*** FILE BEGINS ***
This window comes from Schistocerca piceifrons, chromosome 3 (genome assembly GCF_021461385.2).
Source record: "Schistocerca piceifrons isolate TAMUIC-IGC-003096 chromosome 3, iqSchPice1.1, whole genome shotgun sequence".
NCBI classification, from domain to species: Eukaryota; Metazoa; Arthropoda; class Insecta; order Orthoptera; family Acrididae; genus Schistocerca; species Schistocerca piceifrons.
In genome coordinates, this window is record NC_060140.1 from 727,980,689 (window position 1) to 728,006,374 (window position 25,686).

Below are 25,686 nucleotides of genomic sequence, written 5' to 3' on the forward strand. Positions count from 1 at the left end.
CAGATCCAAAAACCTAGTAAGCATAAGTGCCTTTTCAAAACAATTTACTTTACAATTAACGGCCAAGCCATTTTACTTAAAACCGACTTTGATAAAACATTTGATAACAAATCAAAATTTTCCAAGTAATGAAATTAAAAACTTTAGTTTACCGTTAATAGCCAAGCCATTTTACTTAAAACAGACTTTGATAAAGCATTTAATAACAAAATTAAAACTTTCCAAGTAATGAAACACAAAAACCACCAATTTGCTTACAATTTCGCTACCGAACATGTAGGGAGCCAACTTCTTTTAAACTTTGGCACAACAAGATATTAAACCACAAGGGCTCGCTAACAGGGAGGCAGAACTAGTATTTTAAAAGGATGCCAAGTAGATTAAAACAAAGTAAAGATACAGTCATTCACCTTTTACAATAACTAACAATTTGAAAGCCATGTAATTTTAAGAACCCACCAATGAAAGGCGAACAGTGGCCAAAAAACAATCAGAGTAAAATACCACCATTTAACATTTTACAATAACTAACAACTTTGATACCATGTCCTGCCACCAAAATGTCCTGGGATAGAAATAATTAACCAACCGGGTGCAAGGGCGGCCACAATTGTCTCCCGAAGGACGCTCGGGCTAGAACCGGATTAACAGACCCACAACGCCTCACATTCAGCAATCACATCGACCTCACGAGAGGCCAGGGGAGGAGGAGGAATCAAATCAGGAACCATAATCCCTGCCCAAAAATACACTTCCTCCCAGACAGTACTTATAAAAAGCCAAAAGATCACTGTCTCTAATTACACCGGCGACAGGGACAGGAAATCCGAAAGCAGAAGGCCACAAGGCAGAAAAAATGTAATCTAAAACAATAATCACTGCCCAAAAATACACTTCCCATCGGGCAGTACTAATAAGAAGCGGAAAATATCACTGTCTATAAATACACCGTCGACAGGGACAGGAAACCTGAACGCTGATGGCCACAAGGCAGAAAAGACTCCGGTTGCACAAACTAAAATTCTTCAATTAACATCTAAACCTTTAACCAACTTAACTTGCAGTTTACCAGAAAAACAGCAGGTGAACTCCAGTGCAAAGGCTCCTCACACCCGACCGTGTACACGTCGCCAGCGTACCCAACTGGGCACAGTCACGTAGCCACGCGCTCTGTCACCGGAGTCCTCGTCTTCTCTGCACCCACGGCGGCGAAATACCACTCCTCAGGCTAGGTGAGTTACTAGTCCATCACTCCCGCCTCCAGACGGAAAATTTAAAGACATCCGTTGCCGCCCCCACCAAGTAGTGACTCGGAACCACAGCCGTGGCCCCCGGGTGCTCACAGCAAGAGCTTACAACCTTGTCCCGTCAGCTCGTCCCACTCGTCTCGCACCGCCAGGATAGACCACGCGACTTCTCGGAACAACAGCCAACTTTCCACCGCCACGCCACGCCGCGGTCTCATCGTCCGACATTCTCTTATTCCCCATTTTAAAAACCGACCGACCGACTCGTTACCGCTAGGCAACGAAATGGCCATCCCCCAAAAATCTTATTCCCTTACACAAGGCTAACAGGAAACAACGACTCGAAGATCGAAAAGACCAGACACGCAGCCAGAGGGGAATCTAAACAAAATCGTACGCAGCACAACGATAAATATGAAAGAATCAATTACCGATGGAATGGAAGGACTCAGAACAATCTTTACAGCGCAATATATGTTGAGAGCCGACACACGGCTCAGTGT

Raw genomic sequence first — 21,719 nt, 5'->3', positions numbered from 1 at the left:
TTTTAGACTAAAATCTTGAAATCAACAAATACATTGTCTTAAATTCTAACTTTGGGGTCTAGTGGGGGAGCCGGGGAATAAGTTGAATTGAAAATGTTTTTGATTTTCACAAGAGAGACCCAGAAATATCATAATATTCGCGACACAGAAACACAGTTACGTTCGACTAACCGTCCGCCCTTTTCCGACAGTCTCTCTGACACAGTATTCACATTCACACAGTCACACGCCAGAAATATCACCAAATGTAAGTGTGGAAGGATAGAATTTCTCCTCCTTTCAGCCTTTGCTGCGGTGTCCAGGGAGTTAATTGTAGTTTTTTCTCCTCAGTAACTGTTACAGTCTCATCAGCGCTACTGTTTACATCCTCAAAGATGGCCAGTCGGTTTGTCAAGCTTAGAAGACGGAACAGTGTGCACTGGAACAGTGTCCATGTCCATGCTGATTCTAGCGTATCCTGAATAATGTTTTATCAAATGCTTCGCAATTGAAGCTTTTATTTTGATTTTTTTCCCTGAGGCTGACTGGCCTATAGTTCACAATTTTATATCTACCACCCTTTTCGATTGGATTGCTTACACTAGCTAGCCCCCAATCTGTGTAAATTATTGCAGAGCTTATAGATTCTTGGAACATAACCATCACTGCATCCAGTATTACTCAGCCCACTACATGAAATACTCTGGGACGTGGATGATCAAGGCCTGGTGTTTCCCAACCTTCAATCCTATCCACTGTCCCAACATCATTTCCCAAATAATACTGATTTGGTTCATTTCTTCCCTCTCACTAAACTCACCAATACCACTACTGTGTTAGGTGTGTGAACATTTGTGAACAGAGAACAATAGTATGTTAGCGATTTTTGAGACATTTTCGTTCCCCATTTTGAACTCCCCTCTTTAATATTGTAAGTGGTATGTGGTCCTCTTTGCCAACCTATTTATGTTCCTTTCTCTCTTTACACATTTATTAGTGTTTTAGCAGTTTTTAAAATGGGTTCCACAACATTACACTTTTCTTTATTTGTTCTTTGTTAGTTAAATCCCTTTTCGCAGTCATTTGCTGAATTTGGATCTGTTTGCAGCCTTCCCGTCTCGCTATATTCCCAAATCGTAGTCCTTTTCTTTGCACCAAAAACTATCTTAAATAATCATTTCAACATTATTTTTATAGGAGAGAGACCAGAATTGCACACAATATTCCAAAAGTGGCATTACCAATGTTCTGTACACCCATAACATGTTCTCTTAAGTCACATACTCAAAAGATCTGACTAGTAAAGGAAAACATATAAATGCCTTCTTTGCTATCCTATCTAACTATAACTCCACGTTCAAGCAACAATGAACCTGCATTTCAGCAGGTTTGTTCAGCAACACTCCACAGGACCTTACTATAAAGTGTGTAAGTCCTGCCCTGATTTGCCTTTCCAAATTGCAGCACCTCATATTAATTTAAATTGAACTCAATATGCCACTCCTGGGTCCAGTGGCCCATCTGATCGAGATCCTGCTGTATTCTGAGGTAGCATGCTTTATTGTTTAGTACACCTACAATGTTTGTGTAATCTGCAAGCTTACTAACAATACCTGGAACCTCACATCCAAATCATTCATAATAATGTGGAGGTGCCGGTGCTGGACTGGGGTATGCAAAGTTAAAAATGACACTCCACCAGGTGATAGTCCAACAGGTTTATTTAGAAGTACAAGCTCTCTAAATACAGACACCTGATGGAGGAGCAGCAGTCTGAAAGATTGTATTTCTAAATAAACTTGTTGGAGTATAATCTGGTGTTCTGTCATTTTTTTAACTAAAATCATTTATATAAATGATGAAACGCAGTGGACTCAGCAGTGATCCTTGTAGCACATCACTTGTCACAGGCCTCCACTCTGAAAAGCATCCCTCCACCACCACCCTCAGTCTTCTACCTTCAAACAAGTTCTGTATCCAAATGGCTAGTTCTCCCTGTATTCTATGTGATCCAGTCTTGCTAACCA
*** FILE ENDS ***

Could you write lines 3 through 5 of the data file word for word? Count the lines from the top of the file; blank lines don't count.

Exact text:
NCBI classification, from domain to species: Eukaryota; Metazoa; Arthropoda; class Insecta; order Orthoptera; family Acrididae; genus Schistocerca; species Schistocerca piceifrons.
In genome coordinates, this window is record NC_060140.1 from 727,980,689 (window position 1) to 728,006,374 (window position 25,686).

Below are 25,686 nucleotides of genomic sequence, written 5' to 3' on the forward strand. Positions count from 1 at the left end.